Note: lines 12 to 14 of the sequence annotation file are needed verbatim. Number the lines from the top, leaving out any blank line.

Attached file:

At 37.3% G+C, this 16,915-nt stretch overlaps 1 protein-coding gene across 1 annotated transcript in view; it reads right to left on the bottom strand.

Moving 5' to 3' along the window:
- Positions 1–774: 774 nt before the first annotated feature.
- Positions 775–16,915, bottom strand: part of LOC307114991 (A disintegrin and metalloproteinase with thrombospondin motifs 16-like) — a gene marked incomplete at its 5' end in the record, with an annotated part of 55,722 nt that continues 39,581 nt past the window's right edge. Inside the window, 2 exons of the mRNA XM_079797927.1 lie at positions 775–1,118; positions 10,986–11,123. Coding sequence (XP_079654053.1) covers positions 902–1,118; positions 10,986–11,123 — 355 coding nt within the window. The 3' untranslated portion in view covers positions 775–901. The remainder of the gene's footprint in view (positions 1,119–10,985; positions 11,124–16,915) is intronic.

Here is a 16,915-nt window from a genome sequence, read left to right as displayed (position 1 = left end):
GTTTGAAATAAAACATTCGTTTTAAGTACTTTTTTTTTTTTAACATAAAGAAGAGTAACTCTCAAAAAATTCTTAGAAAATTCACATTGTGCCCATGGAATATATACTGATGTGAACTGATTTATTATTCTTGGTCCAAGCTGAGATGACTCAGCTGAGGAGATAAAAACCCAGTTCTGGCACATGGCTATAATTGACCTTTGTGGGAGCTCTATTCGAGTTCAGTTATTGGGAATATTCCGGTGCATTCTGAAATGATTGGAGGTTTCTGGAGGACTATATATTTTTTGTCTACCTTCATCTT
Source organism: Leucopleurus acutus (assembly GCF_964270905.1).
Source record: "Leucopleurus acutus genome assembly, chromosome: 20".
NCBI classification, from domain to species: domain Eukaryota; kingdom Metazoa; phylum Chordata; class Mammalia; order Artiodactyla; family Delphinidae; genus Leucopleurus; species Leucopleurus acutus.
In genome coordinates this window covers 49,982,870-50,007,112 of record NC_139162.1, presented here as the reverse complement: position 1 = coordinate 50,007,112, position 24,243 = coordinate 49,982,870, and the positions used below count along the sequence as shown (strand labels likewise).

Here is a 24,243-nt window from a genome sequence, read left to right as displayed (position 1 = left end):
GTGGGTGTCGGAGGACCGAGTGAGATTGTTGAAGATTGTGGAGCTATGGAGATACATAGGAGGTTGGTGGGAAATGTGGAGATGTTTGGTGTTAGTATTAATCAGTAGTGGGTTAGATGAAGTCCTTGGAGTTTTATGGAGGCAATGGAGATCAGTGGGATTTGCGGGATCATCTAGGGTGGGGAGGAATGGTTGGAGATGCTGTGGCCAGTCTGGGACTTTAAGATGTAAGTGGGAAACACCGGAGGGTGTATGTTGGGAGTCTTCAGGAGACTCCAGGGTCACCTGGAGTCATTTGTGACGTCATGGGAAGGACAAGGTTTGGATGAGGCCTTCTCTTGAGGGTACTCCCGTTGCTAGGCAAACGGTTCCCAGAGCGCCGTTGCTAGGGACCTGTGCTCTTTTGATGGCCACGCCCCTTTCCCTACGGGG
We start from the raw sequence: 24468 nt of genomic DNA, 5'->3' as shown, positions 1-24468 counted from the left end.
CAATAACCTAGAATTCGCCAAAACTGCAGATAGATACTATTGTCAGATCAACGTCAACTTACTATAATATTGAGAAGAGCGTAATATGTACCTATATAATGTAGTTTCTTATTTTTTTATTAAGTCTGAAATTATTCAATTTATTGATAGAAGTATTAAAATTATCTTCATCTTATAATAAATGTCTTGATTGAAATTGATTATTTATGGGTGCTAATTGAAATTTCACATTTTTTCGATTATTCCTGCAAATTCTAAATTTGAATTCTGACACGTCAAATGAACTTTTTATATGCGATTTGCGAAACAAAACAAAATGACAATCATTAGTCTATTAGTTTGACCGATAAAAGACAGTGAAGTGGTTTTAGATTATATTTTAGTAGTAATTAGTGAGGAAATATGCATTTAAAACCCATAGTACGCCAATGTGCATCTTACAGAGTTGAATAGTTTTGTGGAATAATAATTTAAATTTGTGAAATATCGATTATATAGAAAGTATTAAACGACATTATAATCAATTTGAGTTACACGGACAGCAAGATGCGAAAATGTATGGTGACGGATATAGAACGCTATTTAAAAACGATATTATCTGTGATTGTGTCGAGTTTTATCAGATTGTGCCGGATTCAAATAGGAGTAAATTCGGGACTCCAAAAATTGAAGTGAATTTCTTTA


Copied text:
GTGGGTGTCGGAGGACCGAGTGAGATTGTTGAAGATTGTGGAGCTATGGAGATACATAGGAGGTTGGTGGGAAATGTGGAGATGTTTGGTGTTAGTATTAATCAGTAGTGGGTTAGATGAAGTCCTTGGAGTTTTATGGAGGCAATGGAGATCAGTGGGATTTGCGGGATCATCTAGGGTGGGGAGGAATGGTTGGAGATGCTGTGGCCAGTCTGGGACTTTAAGATGTAAGTGGGAAACACCGGAGGGTGTATGTTGGGAGTCTTCAGGAGACTCCAGGGTCACCTGGAGTCATTTGTGACGTCATGGGAAGGACAAGGTTTGGATGAGGCCTTCTCTTGAGGGTACTCCCGTTGCTAGGCAAACGGTTCCCAGAGCGCCGTTGCTAGGGACCTGTGCTCTTTTGATGGCCACGCCCCTTTCCCTACGGGG
We start from the raw sequence: 24468 nt of genomic DNA, 5'->3' as shown, positions 1-24468 counted from the left end.
CAATAACCTAGAATTCGCCAAAACTGCAGATAGATACTATTGTCAGATCAACGTCAACTTACTATAATATTGAGAAGAGCGTAATATGTACCTATATAATGTAGTTTCTTATTTTTTTATTAAGTCTGAAATTATTCAATTTATTGATAGAAGTATTAAAATTATCTTCATCTTATAATAAATGTCTTGATTGAAATTGATTATTTATGGGTGCTAATTGAAATTTCACATTTTTTCGATTATTCCTGCAAATTCTAAATTTGAATTCTGACACGTCAAATGAACTTTTTATATGCGATTTGCGAAACAAAACAAAATGACAATCATTAGTCTATTAGTTTGACCGATAAAAGACAGTGAAGTGGTTTTAGATTATATTTTAGTAGTAATTAGTGAGGAAATATGCATTTAAAACCCATAGTACGCCAATGTGCATCTTACAGAGTTGAATAGTTTTGTGGAATAATAATTTAAATTTGTGAAATATCGATTATATAGAAAGTATTAAACGACATTATAATCAATTTGAGTTACACGGACAGCAAGATGCGAAAATGTATGGTGACGGATATAGAACGCTATTTAAAAACGATATTATCTGTGATTGTGTCGAGTTTTATCAGATTGTGCCGGATTCAAATAGGAGTAAATTCGGGACTCCAAAAATTGAAGTGAATTTCTTTA